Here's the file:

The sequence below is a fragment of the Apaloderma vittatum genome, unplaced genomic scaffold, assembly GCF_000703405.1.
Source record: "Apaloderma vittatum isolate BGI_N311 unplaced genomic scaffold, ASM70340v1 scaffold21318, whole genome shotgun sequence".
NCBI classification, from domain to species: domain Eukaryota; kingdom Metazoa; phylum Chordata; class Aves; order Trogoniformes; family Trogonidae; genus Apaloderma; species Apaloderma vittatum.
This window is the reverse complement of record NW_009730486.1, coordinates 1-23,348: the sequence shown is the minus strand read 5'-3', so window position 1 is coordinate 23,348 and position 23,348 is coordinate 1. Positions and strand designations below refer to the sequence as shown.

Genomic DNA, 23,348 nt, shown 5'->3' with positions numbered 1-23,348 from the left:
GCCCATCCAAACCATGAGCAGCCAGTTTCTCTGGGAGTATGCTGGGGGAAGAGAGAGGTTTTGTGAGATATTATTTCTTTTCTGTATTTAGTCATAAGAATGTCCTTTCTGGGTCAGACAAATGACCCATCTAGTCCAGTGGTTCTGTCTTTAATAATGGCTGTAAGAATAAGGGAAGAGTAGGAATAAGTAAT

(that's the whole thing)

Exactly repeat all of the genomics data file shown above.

The sequence below is a fragment of the Apaloderma vittatum genome, unplaced genomic scaffold, assembly GCF_000703405.1.
Source record: "Apaloderma vittatum isolate BGI_N311 unplaced genomic scaffold, ASM70340v1 scaffold21318, whole genome shotgun sequence".
NCBI classification, from domain to species: domain Eukaryota; kingdom Metazoa; phylum Chordata; class Aves; order Trogoniformes; family Trogonidae; genus Apaloderma; species Apaloderma vittatum.
This window is the reverse complement of record NW_009730486.1, coordinates 1-23,348: the sequence shown is the minus strand read 5'-3', so window position 1 is coordinate 23,348 and position 23,348 is coordinate 1. Positions and strand designations below refer to the sequence as shown.

Genomic DNA, 23,348 nt, shown 5'->3' with positions numbered 1-23,348 from the left:
GCCCATCCAAACCATGAGCAGCCAGTTTCTCTGGGAGTATGCTGGGGGAAGAGAGAGGTTTTGTGAGATATTATTTCTTTTCTGTATTTAGTCATAAGAATGTCCTTTCTGGGTCAGACAAATGACCCATCTAGTCCAGTGGTTCTGTCTTTAATAATGGCTGTAAGAATAAGGGAAGAGTAGGAATAAGTAAT